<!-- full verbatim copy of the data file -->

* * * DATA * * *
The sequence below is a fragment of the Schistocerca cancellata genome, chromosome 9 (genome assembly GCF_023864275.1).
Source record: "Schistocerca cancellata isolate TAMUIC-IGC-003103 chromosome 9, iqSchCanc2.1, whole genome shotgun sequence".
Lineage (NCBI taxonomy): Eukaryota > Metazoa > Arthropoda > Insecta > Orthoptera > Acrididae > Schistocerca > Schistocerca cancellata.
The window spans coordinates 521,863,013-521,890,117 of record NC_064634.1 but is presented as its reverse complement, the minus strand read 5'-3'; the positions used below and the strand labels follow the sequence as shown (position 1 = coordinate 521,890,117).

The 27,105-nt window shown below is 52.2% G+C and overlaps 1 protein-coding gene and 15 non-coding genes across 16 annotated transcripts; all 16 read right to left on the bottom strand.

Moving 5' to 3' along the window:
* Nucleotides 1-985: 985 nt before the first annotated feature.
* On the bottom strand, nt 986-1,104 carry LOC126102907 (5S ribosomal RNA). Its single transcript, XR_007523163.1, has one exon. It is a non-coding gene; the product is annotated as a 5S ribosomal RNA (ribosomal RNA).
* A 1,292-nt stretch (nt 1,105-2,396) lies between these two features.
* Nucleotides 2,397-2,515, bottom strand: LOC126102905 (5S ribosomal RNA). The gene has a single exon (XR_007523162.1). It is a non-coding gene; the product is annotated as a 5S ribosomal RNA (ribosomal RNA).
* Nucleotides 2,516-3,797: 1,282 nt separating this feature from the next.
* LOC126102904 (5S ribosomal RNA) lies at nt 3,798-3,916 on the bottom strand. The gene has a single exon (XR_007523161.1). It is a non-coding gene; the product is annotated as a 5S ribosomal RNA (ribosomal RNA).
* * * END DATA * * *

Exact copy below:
The sequence below is a fragment of the Schistocerca cancellata genome, chromosome 9 (genome assembly GCF_023864275.1).
Source record: "Schistocerca cancellata isolate TAMUIC-IGC-003103 chromosome 9, iqSchCanc2.1, whole genome shotgun sequence".
Lineage (NCBI taxonomy): Eukaryota > Metazoa > Arthropoda > Insecta > Orthoptera > Acrididae > Schistocerca > Schistocerca cancellata.
The window spans coordinates 521,863,013-521,890,117 of record NC_064634.1 but is presented as its reverse complement, the minus strand read 5'-3'; the positions used below and the strand labels follow the sequence as shown (position 1 = coordinate 521,890,117).

The 27,105-nt window shown below is 52.2% G+C and overlaps 1 protein-coding gene and 15 non-coding genes across 16 annotated transcripts; all 16 read right to left on the bottom strand.

Moving 5' to 3' along the window:
* Nucleotides 1-985: 985 nt before the first annotated feature.
* On the bottom strand, nt 986-1,104 carry LOC126102907 (5S ribosomal RNA). Its single transcript, XR_007523163.1, has one exon. It is a non-coding gene; the product is annotated as a 5S ribosomal RNA (ribosomal RNA).
* A 1,292-nt stretch (nt 1,105-2,396) lies between these two features.
* Nucleotides 2,397-2,515, bottom strand: LOC126102905 (5S ribosomal RNA). The gene has a single exon (XR_007523162.1). It is a non-coding gene; the product is annotated as a 5S ribosomal RNA (ribosomal RNA).
* Nucleotides 2,516-3,797: 1,282 nt separating this feature from the next.
* LOC126102904 (5S ribosomal RNA) lies at nt 3,798-3,916 on the bottom strand. The gene has a single exon (XR_007523161.1). It is a non-coding gene; the product is annotated as a 5S ribosomal RNA (ribosomal RNA).